Revista Brasileira de Psiquiatria ISSN print 1516-4446
ISSN on-line 1809-452X
JCR IF 2017: 2.093
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Braz J Psychiatry Ahead of Print

Metabolic syndrome and psychiatric disorders: a population-based study

Fernanda Pedrotti Moreira1; Karen Jansen1; Taiane de A. Cardoso1; Thaíse C. Mondin1; Pedro V. Magalhães2; Flavio Kapczinski2,3; Luciano D.M. Souza1; Ricardo A. da Silva1; Jean Pierre Oses1; Carolina D. Wiener1,4

1. Ciência Translacional em Transtornos Cerebrais, Departamento de Saúde e Comportamento, Universidade Católica de Pelotas (UCPel), Pelotas, RS, Brazil; 2. Psiquiatria Molecular, Programa de Pós-Graduacão em Psiquiatria e Ciências do Comportamento, Universidade Federal do Rio Grande do Sul (UFRGS), Porto Alegre, RS, Brazil
3. McMaster University, Hamilton, ON, Canada
4. Anhanguera Educacional do Rio Grande, Rio Grande, RS, Brazil

Karen Jansen
Rua Goncalves Chaves, 373, sala 424C, Centro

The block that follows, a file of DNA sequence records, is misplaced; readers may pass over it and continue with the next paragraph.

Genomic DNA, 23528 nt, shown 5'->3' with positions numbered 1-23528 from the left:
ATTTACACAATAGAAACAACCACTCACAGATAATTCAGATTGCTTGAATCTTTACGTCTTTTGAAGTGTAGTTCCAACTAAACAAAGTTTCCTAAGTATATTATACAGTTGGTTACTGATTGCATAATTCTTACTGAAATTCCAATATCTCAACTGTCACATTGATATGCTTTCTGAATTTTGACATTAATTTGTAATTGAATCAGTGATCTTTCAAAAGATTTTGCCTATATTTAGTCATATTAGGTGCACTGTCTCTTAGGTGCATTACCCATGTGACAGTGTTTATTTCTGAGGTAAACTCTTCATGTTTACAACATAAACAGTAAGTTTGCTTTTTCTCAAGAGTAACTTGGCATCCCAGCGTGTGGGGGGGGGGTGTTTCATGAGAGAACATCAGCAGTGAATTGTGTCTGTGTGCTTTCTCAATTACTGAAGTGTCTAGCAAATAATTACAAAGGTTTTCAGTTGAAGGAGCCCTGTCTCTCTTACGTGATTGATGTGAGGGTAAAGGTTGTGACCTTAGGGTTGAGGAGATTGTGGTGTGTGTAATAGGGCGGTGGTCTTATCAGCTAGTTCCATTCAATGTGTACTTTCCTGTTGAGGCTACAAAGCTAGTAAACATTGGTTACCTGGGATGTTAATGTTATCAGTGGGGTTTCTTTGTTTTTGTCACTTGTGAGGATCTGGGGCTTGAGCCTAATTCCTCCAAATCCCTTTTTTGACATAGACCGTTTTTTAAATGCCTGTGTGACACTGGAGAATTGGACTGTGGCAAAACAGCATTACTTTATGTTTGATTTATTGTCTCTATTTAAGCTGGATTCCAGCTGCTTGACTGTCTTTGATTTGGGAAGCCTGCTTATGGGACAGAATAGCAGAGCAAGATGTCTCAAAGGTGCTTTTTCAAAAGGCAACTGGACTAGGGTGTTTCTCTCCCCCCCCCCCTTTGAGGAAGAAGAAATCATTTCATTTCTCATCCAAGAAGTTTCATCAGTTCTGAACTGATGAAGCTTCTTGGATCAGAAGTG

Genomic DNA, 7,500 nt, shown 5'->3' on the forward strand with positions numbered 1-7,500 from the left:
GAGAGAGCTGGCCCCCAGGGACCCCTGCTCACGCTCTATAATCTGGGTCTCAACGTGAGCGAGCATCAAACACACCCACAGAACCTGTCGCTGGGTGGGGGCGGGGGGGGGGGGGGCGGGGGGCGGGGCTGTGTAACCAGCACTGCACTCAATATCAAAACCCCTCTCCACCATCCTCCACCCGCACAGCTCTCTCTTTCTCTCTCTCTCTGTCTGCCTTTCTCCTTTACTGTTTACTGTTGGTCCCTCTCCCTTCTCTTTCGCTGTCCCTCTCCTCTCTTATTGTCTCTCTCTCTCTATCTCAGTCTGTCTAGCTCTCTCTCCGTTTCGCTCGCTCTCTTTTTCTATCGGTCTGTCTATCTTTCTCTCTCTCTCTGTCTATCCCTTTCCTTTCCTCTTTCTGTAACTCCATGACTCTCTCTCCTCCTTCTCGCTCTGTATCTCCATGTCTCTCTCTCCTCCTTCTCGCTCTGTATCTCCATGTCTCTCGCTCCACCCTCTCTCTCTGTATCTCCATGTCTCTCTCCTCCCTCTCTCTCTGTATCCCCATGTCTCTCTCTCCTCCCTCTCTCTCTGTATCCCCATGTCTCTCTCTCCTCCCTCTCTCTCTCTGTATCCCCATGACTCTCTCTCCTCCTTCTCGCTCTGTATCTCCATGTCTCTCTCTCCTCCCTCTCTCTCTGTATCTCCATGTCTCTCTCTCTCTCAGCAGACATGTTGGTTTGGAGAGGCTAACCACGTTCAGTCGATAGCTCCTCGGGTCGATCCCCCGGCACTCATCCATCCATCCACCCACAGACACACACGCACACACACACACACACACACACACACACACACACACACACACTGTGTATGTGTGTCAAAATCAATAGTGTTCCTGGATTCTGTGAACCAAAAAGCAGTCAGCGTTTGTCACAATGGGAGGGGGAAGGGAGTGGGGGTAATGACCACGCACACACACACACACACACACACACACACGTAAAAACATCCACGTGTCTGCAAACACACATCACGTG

CEP 96015-560, Pelotas, RS, Brazil

Submitted May 29 2017
Accepted Apr 01 2018

Descriptors: Metabolic syndrome; psychiatric disorders; mood disorders; anxiety disorders; suicide
OBJECTIVE: To identify the association of metabolic syndrome (MetS) and psychiatric disorders in young adults in southern Brazil.
METHODS: This population based cross-sectional study involved a total of 1,023 young adults between the ages of 21 and 32 years. Current episodes of psychiatric disorders were assessed using the Mini International Neuropsychiatric Interview - Plus version. MetS was evaluated using the National Cholesterol Education Program Adult Treatment Panel III (NCEP/ATP III).
RESULTS: Of the 1,023 participants, 24.3% were identified with MetS, 13.5% were diagnosed with anxiety disorders, 7.5% with current depression, 3.9% with bipolar disorders and 10.1% were at risk of suicide. MetS was associated with ethnicity (p = 0.022), excess weight (p < 0.001), current anxiety disorders (p < 0.001), current mood disorders (bipolar disorder in mood episode and current depression) (p < 0.001), and suicide risk (p < 0.001).
CONCLUSIONS: MetS was associated with psychiatric disorders. Awareness of factors associated with MetS can help identify high-risk individuals and stimulate disease prevention and control programs, as well as lifestyle changes.